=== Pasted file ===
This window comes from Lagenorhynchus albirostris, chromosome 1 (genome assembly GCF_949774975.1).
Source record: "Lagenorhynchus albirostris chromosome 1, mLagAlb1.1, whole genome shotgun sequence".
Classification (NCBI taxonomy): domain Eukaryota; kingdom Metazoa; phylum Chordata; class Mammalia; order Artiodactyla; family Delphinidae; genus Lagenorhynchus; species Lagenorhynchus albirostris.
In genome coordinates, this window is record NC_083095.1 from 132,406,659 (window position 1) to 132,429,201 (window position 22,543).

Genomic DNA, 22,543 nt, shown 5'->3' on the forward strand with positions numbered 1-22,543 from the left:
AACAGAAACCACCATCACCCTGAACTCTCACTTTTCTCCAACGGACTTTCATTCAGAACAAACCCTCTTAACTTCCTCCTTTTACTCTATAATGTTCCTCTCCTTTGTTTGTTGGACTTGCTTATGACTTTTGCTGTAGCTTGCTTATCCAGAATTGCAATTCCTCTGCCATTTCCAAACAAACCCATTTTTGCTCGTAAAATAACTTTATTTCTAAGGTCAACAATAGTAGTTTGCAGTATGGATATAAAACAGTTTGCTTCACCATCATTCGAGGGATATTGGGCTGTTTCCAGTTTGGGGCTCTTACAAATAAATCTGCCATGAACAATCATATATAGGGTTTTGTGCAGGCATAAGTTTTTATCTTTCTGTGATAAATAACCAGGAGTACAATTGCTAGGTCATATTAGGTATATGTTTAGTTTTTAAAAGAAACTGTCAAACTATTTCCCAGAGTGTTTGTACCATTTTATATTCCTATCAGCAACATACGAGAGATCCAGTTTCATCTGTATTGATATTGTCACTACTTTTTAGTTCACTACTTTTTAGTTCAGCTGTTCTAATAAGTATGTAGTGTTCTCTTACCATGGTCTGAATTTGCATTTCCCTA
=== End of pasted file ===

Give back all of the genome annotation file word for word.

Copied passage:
This window comes from Lagenorhynchus albirostris, chromosome 1 (genome assembly GCF_949774975.1).
Source record: "Lagenorhynchus albirostris chromosome 1, mLagAlb1.1, whole genome shotgun sequence".
Classification (NCBI taxonomy): domain Eukaryota; kingdom Metazoa; phylum Chordata; class Mammalia; order Artiodactyla; family Delphinidae; genus Lagenorhynchus; species Lagenorhynchus albirostris.
In genome coordinates, this window is record NC_083095.1 from 132,406,659 (window position 1) to 132,429,201 (window position 22,543).

Genomic DNA, 22,543 nt, shown 5'->3' on the forward strand with positions numbered 1-22,543 from the left:
AACAGAAACCACCATCACCCTGAACTCTCACTTTTCTCCAACGGACTTTCATTCAGAACAAACCCTCTTAACTTCCTCCTTTTACTCTATAATGTTCCTCTCCTTTGTTTGTTGGACTTGCTTATGACTTTTGCTGTAGCTTGCTTATCCAGAATTGCAATTCCTCTGCCATTTCCAAACAAACCCATTTTTGCTCGTAAAATAACTTTATTTCTAAGGTCAACAATAGTAGTTTGCAGTATGGATATAAAACAGTTTGCTTCACCATCATTCGAGGGATATTGGGCTGTTTCCAGTTTGGGGCTCTTACAAATAAATCTGCCATGAACAATCATATATAGGGTTTTGTGCAGGCATAAGTTTTTATCTTTCTGTGATAAATAACCAGGAGTACAATTGCTAGGTCATATTAGGTATATGTTTAGTTTTTAAAAGAAACTGTCAAACTATTTCCCAGAGTGTTTGTACCATTTTATATTCCTATCAGCAACATACGAGAGATCCAGTTTCATCTGTATTGATATTGTCACTACTTTTTAGTTCACTACTTTTTAGTTCAGCTGTTCTAATAAGTATGTAGTGTTCTCTTACCATGGTCTGAATTTGCATTTCCCTA